As a result of that investigation, the apostolic nunciature to the United States sent a communique to the Diocese of Wheeling-Charleston that was posted July 19 on the diocese’s website noting that based on the findings of the investigation into Bishop Bransfield, Pope Francis decided disciplinary actions for the bishop.
Bishop Bransfield will be prohibited from living in the Diocese of Wheeling-Charleston and prohibited from presiding or participating anywhere in any public celebration of the liturgy.
Before the vespers, Father John Chapin Engler Jr., pastor of three parishes in a rural part of the state northwest of Charleston, said, “It’s a new day. I’m just thrilled” with the appointment of Bishop Brennan. He said the people of the diocese had been praying a prayer provided by Archbishop Lori for a new leader: a humble and noble pastor full of zeal and a love for Jesus and the poor. “It’s almost like he knew when he wrote it” the kind of man the pope would appoint.
He praised Bishop Brennan for showing up in his own Ford Taurus, carrying his own bag and serving breakfast at Wheeling’s Catholic Charities Aug. 21.
Father Engler’s country parishes in Bancroft, Nitro and Dunbar are small – 30, 50 and 70 parishioners. He said their needs are the same as many others in the diocese, “to continue to try to be a light for people in darkness.”
Noting that the state is about 4 percent Catholic, “that means 96 percent are not. He seems to have a knack for reaching out, with a pastoral zeal for the poor,” Father Engler said of the new bishop.
He said the diocese needs a shepherd who is humble, focused on what’s important – that is, Jesus – and not caught up in worldly attachments.
“From what I’ve seen so far,” Father Engler said, “he fits the bill.”
He said the bishop had already agreed to visit his three parishes for their combined Labor Day picnic. That sends a good message to his people that they won’t be forgotten, he said.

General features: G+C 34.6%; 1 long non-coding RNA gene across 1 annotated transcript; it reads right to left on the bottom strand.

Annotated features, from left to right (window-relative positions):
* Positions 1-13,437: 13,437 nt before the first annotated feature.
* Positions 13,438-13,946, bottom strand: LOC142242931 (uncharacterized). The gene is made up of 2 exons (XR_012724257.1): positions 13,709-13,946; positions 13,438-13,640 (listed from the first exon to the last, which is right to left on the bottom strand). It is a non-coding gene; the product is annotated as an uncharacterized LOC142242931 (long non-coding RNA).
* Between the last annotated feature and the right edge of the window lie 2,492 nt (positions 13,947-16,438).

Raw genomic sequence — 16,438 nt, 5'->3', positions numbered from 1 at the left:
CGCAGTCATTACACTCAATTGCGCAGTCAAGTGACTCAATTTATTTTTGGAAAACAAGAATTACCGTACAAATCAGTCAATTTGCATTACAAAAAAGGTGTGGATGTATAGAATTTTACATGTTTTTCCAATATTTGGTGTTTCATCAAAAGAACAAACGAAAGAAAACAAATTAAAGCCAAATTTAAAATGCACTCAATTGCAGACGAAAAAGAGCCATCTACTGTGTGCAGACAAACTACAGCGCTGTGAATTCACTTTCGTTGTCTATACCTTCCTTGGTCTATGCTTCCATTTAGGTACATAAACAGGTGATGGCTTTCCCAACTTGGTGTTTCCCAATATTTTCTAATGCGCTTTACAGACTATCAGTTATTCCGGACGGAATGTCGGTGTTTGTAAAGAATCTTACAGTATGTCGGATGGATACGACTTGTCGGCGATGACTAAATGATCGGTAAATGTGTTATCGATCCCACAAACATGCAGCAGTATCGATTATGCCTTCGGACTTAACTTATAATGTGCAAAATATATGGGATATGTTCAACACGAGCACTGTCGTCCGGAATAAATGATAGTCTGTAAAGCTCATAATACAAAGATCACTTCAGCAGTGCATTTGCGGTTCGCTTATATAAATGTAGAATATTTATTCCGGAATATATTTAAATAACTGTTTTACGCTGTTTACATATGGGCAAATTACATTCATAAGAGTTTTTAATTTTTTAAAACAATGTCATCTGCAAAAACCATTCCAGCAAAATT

Sister of St. Joseph Ruthann Scherer also attended the vespers. She said Bishop Brennan “gave a good sense in his homily that he is going to be a servant bishop.”
Joyce V. Garcia of Princeton, W.Va., said she and her friends are very happy to have a permanent bishop.
“I think it’s good for West Virginia,” she said. “Our faith has been restored.”
Bryan Minor, director of human resources for the diocese, has also been Archbishop Lori’s delegate for administrative affairs since last fall. He thanked the archbishop for his almost year of service and said he looks forward to the leadership of Bishop Brennan.
“Archbishop Lori has built a strong foundation over the last year and we’re confident that Bishop Brennan is the right bishop at the right time to help build on that foundation.
Minor’s wife, Maria, said the bishop plans to visit St. Vincent de Paul School Sept. 4, greeting the students as they arrive. He also plans to visit soon all the Catholic schools in Wheeling.
Bryan Minor said the diocese and its new bishop need to be mindful of the past concerns, “but as a Christian and prayerful people, we look forward to brighter days ahead.”
He said Bishop Brennan “wants to meet the people, listen to their cares and concerns and pray with them.”